Call centre set up to help Ukrainian and Russian tourists in Phuket

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With a number of Russian and Ukrainian expats and tourists in Phuket, a call centre has been set up in the island province to help those who may need assistance during the ongoing conflict between Russia and Ukraine. Those who need assistance can call 0939372086 or 0948191124. A local tourism official says the centre is prepared to help Ukrainians and Russians immediately.

The call centre is run by the Tourism Authority of Thailand’s Phuket office and is helping the tourists with booking accommodation and working out financial problems. Russian-language interpreters from the Andaman Guide Association have also joined the centre to help answer calls and solve problems.

It is estimated that around 3,500 – 4,000 Russians and Ukrainian traveller, mostly Russian tourists, remain in Phuket. Flight cancellations have left thousands stranded and Russian banks have been cut from the SWIFT system, Mastercard and Visa.

Of the top five nationalities of foreign tourists who visit Phuket, Russian tourists take the number one spot this year; far exceeding the numbers of German, English, French and Swedish people who visit the island. At least two airlines have suspended direct flights between Thailand and Russia, leaving many tourists stranded. On March 8, Aeroflot, Russia’s flag carrier, temporarily ceased all international flights.

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The TAT governor ordered the office to open a call centre to help Russian and Ukrainian tourists with any problems they might be facing, according to the director of the TAT’s Phuket office. The centre is cooperating with the Phuket Tourist Association, the Consulate of Russia in Phuket, the Tourist Police, the Immigration Police and the Andaman Guide Association. Travel agencies and tourists themselves have stepped in to help by providing information about the situation.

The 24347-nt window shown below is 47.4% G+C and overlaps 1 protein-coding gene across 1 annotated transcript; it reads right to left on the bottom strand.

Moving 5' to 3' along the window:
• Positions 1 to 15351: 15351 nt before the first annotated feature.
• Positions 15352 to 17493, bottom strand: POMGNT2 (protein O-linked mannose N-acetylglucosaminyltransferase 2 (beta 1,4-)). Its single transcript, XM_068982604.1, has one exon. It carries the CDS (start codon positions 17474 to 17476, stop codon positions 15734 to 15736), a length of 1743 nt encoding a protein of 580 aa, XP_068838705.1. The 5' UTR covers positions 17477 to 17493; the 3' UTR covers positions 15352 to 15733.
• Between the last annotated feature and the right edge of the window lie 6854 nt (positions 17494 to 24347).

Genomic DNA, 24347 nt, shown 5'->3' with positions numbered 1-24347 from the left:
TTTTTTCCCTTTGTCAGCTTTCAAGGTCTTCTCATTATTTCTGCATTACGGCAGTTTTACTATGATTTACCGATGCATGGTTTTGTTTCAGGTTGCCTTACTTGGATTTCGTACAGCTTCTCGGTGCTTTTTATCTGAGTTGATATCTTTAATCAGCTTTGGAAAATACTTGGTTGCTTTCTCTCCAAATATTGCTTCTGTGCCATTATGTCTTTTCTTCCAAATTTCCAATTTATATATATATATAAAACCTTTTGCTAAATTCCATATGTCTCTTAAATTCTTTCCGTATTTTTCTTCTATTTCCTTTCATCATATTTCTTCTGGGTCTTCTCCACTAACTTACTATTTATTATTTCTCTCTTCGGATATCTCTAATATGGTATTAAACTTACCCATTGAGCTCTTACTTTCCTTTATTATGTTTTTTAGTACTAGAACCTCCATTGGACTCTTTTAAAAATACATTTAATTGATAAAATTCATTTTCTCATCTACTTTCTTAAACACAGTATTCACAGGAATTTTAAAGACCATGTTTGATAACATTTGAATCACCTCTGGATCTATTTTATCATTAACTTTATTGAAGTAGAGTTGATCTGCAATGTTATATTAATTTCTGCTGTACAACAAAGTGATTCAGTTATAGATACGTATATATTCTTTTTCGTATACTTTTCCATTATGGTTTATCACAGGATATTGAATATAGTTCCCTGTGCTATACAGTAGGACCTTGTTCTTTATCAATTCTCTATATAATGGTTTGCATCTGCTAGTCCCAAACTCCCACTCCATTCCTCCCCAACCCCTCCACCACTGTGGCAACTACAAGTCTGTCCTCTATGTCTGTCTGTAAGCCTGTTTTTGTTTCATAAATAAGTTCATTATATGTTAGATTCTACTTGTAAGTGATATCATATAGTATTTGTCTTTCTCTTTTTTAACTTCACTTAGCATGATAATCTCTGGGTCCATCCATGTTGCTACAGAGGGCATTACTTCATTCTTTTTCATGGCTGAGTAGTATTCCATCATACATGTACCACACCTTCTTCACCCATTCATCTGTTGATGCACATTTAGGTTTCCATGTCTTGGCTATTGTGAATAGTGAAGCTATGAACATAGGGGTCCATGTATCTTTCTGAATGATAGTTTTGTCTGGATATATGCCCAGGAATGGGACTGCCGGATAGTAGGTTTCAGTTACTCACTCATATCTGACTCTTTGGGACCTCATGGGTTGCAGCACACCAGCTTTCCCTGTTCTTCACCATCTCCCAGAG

The president of the PTA says that a request was sent out to all members asking them to look after Russian and Ukrainian tourists in Phuket. He added that if the conflict continues, it will definitely affect tourism on the island. Many Russian tourists travel to Thailand seasonally, most arriving between November and March, and the number is expected to decrease, he says. The association is looking for a new market to compensate for the lack of incoming Russian tourists.

Although numbers of Russian tourists have dropped slightly, Russians still comprise the highest number of foreign tourists in Phuket, according to the director of the TAT’s Phuket Office. Since the conflict began, some Russians have managed to enter Thailand by flying out of Moscow or St. Petersburg and changing in the Middle East, but not many.

There are also daily direct flights from the far east of Russia arriving in Bangkok and Phuket – today a total of only 2 flights (from Vladivostok and Novosibirsk) on Ural Airlines. Few Ukrainian tourists remain on the island.

SOURCE: Bangkok Biz News

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